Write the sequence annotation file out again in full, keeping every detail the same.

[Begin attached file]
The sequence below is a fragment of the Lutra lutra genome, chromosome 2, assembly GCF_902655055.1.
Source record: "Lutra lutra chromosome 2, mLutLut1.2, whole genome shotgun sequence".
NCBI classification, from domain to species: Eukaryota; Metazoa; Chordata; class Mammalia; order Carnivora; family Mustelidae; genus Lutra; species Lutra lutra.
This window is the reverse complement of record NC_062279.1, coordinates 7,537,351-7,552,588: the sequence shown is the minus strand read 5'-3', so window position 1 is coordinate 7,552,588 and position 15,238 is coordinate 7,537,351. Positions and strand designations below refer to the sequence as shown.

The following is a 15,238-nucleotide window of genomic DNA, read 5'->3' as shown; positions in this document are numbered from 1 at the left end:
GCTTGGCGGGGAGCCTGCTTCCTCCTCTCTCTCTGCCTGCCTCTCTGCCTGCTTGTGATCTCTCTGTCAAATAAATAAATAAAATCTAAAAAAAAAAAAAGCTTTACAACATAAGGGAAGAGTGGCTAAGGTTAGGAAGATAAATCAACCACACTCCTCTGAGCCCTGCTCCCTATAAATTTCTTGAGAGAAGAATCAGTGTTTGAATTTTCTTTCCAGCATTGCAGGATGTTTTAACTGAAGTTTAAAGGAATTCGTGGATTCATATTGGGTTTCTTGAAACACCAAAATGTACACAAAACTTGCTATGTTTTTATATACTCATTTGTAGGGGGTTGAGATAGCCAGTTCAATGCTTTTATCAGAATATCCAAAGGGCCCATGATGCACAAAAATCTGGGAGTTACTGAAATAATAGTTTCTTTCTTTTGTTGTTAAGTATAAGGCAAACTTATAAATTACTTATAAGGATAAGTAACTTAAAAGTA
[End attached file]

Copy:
The sequence below is a fragment of the Lutra lutra genome, chromosome 2, assembly GCF_902655055.1.
Source record: "Lutra lutra chromosome 2, mLutLut1.2, whole genome shotgun sequence".
NCBI classification, from domain to species: Eukaryota; Metazoa; Chordata; class Mammalia; order Carnivora; family Mustelidae; genus Lutra; species Lutra lutra.
This window is the reverse complement of record NC_062279.1, coordinates 7,537,351-7,552,588: the sequence shown is the minus strand read 5'-3', so window position 1 is coordinate 7,552,588 and position 15,238 is coordinate 7,537,351. Positions and strand designations below refer to the sequence as shown.

The following is a 15,238-nucleotide window of genomic DNA, read 5'->3' as shown; positions in this document are numbered from 1 at the left end:
GCTTGGCGGGGAGCCTGCTTCCTCCTCTCTCTCTGCCTGCCTCTCTGCCTGCTTGTGATCTCTCTGTCAAATAAATAAATAAAATCTAAAAAAAAAAAAAGCTTTACAACATAAGGGAAGAGTGGCTAAGGTTAGGAAGATAAATCAACCACACTCCTCTGAGCCCTGCTCCCTATAAATTTCTTGAGAGAAGAATCAGTGTTTGAATTTTCTTTCCAGCATTGCAGGATGTTTTAACTGAAGTTTAAAGGAATTCGTGGATTCATATTGGGTTTCTTGAAACACCAAAATGTACACAAAACTTGCTATGTTTTTATATACTCATTTGTAGGGGGTTGAGATAGCCAGTTCAATGCTTTTATCAGAATATCCAAAGGGCCCATGATGCACAAAAATCTGGGAGTTACTGAAATAATAGTTTCTTTCTTTTGTTGTTAAGTATAAGGCAAACTTATAAATTACTTATAAGGATAAGTAACTTAAAAGTA